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Relationship between angular velocity and speed

How angular velocity relates to speed. Created by Sal Khan.

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  • blobby green style avatar for user naomi
    when you push a heavy swinging door, why is the door harder to push open if you mistakenly push on the side closer to the hing?(as opposed to pushing on the door handle on the opposite side of the hinge)
    (13 votes)
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    • male robot hal style avatar for user Charles LaCour
      There are two way of looking at this. One has to do with the concepts of rotational motion which involve moment or moment of inertia. The other has to do with levers and work.

      The easiest to explain is using the lever. You are probably familiar with a teeter-totter where you have a lever with a pivot point in the middle of the lever so that to lift 50Kg on on end takes 50kg of force on the other. If you move the pivot point to one side of the other the ration of weight(force) to balance it changes. The case of the door the pivot point it at one edge and the "weight" can be considered to be at the center of the door. The closer you are to the pivot point the harder you have to push. This comes from the amount of work that is required to move the door.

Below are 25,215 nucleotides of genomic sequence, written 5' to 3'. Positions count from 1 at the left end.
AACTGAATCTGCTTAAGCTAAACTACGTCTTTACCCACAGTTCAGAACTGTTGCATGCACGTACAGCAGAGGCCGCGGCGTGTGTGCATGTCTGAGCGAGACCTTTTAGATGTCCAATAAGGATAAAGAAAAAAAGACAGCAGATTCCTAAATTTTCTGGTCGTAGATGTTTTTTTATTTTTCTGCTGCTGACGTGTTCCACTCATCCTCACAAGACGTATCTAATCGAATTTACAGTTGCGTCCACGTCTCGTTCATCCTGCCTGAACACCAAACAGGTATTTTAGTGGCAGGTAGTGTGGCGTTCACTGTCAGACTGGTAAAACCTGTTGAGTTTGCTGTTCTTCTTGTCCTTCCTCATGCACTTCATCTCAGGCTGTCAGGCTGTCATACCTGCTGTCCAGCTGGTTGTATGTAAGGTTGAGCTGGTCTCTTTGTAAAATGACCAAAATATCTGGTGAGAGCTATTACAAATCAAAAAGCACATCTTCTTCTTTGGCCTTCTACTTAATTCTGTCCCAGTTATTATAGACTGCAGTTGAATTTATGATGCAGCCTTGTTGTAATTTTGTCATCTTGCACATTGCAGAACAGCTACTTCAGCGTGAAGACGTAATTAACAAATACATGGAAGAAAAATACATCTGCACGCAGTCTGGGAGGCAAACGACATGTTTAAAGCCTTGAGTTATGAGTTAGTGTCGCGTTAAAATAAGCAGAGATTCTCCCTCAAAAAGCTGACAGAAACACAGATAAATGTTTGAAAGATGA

To swing the door from the closed position to fully open is the same regardless of where it is pushed, this comes from the conservation of energy. Work is defined as a force acting over a distance, if there is no movement there is no work. So if it takes X amount of work to open the door if you push on the side opposite the hinge it moves mich further than close to the hinge so since the amount of work will always be X the force will have to be greater near the hinge.

      For example if a door requires 10 Nm (Newton meters the SI unit of work) to open and the edge opposite the hinge moves 2 meters when you open it it only takes a 5N force to open it but if the portion of the door near the hinge you push on moves only 0.1m then you need to use a force of 100N to open it.